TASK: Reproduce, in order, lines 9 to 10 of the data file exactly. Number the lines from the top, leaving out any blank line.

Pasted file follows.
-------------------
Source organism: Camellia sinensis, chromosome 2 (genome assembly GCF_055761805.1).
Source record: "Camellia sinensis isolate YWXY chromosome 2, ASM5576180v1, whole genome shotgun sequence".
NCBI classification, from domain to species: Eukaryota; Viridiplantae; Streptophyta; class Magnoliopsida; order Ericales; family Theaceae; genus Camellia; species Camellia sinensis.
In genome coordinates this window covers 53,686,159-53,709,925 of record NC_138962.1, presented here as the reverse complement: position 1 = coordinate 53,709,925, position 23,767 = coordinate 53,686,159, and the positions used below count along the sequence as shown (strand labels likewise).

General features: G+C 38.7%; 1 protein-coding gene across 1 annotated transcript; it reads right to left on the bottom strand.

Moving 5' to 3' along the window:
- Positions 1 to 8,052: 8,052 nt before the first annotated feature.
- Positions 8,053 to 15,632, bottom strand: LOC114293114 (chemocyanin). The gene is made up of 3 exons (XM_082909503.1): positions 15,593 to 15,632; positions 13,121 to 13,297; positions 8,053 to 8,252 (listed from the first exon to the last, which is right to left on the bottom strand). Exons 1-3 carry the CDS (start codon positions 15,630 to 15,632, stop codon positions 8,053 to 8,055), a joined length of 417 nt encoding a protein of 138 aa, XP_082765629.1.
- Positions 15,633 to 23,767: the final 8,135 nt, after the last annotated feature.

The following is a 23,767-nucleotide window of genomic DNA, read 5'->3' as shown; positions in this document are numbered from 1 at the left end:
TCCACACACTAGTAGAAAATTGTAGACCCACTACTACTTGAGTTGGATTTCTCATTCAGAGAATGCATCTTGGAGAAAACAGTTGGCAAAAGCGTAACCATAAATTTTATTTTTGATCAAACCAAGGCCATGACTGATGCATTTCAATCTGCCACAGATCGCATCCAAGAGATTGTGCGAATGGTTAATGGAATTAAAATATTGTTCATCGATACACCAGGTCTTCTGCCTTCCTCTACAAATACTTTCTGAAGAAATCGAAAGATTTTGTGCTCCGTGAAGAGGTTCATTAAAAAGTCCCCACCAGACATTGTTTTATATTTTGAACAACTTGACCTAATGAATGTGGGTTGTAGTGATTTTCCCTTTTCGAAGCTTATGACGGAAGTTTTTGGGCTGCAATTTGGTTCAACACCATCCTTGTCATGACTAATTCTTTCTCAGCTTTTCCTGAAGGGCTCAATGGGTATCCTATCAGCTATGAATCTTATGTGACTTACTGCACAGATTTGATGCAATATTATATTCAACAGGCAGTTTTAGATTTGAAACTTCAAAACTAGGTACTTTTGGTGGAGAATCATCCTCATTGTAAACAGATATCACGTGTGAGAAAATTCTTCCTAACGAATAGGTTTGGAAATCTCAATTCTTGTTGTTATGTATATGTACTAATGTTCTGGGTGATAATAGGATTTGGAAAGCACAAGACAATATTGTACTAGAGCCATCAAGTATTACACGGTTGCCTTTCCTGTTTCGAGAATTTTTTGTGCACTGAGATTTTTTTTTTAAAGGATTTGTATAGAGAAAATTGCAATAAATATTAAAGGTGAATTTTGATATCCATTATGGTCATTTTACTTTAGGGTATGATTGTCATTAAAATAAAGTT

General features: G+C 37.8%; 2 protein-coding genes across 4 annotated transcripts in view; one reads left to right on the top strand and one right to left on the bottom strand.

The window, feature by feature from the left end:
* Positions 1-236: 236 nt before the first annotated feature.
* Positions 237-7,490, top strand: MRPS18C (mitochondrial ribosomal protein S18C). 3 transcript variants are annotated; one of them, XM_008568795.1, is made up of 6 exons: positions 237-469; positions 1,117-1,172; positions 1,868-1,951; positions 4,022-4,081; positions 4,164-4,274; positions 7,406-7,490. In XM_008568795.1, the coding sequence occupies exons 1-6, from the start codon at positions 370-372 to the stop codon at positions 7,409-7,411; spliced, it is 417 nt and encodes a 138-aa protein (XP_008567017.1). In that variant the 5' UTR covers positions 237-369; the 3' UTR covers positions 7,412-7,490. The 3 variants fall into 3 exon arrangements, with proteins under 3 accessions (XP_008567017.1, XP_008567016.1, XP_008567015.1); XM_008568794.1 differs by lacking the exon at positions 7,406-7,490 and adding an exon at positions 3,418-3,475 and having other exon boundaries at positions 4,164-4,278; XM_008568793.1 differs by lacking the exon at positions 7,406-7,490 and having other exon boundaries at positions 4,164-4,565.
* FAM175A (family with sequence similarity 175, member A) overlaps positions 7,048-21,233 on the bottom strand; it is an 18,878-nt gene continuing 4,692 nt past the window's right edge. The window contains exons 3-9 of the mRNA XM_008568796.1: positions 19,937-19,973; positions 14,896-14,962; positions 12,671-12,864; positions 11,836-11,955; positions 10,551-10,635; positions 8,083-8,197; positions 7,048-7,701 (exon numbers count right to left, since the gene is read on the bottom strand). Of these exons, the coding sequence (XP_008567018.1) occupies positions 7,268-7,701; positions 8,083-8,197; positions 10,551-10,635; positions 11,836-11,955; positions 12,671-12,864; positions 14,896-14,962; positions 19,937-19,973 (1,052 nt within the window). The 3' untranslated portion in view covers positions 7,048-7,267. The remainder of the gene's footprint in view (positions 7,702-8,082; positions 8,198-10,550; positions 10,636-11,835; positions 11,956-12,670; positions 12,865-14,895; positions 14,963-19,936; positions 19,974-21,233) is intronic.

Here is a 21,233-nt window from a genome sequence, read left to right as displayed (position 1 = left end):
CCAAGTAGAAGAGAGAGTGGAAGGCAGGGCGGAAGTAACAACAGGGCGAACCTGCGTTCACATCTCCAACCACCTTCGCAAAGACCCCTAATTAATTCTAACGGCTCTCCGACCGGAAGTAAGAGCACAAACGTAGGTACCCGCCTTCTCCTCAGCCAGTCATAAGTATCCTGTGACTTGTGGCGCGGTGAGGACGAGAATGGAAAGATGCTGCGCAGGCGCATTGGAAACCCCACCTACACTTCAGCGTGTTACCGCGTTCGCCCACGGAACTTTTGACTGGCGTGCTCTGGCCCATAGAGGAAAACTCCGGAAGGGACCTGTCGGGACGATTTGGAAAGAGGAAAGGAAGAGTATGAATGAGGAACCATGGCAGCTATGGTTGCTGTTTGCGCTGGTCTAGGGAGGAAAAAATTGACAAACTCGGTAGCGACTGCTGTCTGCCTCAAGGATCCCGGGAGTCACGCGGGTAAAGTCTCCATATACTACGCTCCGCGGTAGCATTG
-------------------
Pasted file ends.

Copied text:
- Positions 15,633 to 23,767: the final 8,135 nt, after the last annotated feature.

The following is a 23,767-nucleotide window of genomic DNA, read 5'->3' as shown; positions in this document are numbered from 1 at the left end: